The slanting rays of the Interlagos sunshine, sneaking between the rains thundering down on track silhouetted Kimi Räikkönen’s profile and shimmered along the edges of his visor in an eerily golden glow. As he trudged off, the Finn had this to say about his rather disappointing performance:
“It was a busy race and we didn't have the pace we wanted all the time. There was certainly a lot going on. I went off at the last corner on lap fifty-two, as I couldn't see well with my visor being dirty and fogged up. Where I went off you can get back on the track by going through the support race pit lane, but you have to go through a gate. I know this as I did the same thing in 2001 and the gate was open that year. Somebody closed it this time. Next year I'll make sure it's open again.”
Direct, curt, and stinging. As always.
If there ever were a man who personified the saying “actions speak louder than words”, it would be Räikkönen. Following a disappointing season in 2009 with his erstwhile team Ferrari, Räikkönen decided to take an extended break from the sport after questions arose regarding the Finn’s motivation and hunger to succeed. There were many skeptics in motorsport who held the opinion that the party-lover from Espoo had descended into a state of indifference after winning the World Drivers’ Championship in his first season with Ferrari. Yet for all the talk, the Iceman’s blistering comeback has served as a classy riposte to all his critics.
Räikkönen has always remained one of the great mysteries of Formula 1. His phenomenal ability behind the wheel is only offset by his almost cathartic nonchalance to everything else around him. His famously monosyllabic replies have led to the Finn gaining a legendary status with the mass media and the fans, while the general level of insouciance has resulted in a veritable smörgåsbord of soundbites, be it directed towards reporters, other drivers or even his own team.
All bark and no bite then? Hardly.
Räikkönen’s near unparalleled level of ability on the track has never been in question. On his day, he can easily make mincemeat out of everyone else on track and he has amply shown how capable he is of doing this – Räikkönen shares the record for the most number of wins in a season without winning the Championship (7); he also shares the record for the greatest number of fastest laps set in a season (10) with Michael Schumacher; he is the first driver since Nigel Mansell at the 1989 Brazilian Grand Prix to win on his Ferrari debut, and the first since the great Juan Manuel Fangio to start from pole, win and set the fastest lap on his Ferrari debut; he is only the second driver to win the World Championship after being third in the drivers’ standings before the final race (after Giuseppe Farina, a feat later surpassed by Sebastian Vettel in 2010); he is the most successful Finnish Formula 1 driver of all-time in terms of total points, podium finishes and lap timings; Räikkönen holds the record for the most number of wins in a debut season (6), beating Alain Prost’s seventeen year old record; he also holds the record for the most number of classified finishes (20) and points finishes (19) in a single season (2012) and at the time of his departure from the sport, was the highest paid driver in the history of Formula 1.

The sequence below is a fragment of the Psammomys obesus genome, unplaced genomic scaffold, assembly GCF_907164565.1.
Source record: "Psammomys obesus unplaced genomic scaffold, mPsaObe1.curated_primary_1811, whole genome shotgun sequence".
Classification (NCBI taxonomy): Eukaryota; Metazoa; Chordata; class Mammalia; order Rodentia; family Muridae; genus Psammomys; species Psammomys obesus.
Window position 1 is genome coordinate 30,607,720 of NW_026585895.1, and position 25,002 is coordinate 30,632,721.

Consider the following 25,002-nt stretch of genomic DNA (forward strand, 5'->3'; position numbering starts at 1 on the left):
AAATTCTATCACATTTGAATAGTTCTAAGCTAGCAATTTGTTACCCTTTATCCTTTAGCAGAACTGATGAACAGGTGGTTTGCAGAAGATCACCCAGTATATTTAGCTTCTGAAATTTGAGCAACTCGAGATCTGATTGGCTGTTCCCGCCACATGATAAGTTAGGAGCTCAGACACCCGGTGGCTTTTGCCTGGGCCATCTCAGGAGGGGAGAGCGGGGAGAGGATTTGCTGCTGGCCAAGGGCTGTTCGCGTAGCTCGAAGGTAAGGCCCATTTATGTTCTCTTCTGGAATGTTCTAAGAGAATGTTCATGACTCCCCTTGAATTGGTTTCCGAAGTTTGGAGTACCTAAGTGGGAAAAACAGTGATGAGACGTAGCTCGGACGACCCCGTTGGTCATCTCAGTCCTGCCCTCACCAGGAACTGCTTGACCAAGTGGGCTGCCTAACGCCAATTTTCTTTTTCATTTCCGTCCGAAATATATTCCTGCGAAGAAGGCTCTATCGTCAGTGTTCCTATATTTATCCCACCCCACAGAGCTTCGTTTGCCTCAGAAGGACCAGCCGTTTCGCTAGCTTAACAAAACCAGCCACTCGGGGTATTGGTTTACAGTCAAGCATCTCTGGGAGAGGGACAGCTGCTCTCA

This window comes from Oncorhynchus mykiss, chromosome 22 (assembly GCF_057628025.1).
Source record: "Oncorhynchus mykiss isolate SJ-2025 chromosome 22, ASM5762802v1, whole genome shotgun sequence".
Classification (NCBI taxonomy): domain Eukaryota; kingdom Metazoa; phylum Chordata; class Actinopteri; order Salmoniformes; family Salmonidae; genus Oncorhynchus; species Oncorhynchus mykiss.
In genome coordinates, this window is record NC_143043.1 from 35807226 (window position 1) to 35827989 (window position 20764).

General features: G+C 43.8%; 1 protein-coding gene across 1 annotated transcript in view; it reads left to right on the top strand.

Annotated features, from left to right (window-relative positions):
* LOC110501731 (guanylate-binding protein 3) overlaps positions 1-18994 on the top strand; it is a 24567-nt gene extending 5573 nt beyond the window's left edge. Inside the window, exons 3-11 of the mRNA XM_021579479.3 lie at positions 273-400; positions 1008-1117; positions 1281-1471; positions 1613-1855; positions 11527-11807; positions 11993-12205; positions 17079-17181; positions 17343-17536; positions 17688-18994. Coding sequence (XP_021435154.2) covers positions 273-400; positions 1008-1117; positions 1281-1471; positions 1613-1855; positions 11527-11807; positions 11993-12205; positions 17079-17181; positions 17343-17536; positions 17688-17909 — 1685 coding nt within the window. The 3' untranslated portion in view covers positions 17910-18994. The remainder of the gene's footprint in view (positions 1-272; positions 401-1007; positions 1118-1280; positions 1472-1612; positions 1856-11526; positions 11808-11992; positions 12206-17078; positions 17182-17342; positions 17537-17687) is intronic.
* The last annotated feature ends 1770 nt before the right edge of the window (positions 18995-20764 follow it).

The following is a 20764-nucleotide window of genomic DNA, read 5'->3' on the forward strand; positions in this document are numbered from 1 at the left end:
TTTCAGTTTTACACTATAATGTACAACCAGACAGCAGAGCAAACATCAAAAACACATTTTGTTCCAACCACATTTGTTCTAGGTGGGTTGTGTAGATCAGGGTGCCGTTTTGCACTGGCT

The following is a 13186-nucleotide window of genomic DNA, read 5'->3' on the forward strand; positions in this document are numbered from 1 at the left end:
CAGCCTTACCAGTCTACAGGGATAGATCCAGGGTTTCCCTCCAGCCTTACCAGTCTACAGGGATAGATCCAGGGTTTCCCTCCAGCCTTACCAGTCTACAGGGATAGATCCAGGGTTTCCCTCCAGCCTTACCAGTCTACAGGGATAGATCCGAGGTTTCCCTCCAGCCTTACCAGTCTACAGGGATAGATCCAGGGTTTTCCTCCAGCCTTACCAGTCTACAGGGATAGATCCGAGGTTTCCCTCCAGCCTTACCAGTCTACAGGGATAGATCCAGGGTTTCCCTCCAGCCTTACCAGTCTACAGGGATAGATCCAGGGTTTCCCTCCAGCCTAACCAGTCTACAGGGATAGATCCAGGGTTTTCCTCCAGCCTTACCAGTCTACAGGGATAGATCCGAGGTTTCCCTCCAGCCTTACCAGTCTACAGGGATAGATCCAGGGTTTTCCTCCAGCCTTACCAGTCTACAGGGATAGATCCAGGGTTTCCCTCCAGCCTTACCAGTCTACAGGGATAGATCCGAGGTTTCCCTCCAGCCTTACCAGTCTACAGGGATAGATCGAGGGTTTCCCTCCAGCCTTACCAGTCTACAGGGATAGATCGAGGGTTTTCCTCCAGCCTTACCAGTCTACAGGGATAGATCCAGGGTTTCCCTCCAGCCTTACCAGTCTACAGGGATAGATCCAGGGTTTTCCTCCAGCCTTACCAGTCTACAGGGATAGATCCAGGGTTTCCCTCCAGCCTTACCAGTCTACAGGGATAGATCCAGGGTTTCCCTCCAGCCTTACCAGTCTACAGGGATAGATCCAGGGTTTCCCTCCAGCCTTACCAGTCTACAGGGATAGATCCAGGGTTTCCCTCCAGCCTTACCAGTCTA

Numbers aside, the remarkable consistency and speed that the Iceman has shown throughout his comeback season has amazed me. For someone who has been racing on snowy mountain roads, gravelly dirt tracks and in NASCAR, Räikkönen has astonishingly managed to maintain his metronomic reliability on the much quicker and more technical circuits of Formula 1. Not so surprisingly however, that doesn’t seem to be all that he has retained. After having succeeded where Schumacher has failed, the Iceman has become – for better or worse – the darling of the paddock. The media seems to have realised that one rowdy character is much better than ten streamlined yes-men, and Räikkönen appears to be the perfect fodder for them. From taking naps on-track to coldly letting his team know who’s in charge, the Iceman has had an exhilarating and thoroughly entertaining comeback year.
Yet when the season started, there were doubts about which Räikkönen Lotus had signed – the one that fought from 17th on the grid to victory for McLaren in the 2005 Japanese Grand Prix, or the one whose $51 million contract was bought out by Ferrari in 2009 to let Fernando Alonso race for the team instead. Surely, the same question was on Lotus team principal Éric Boullier’s mind when Räikkönen apparently contact him about a possible comeback as early as 2010: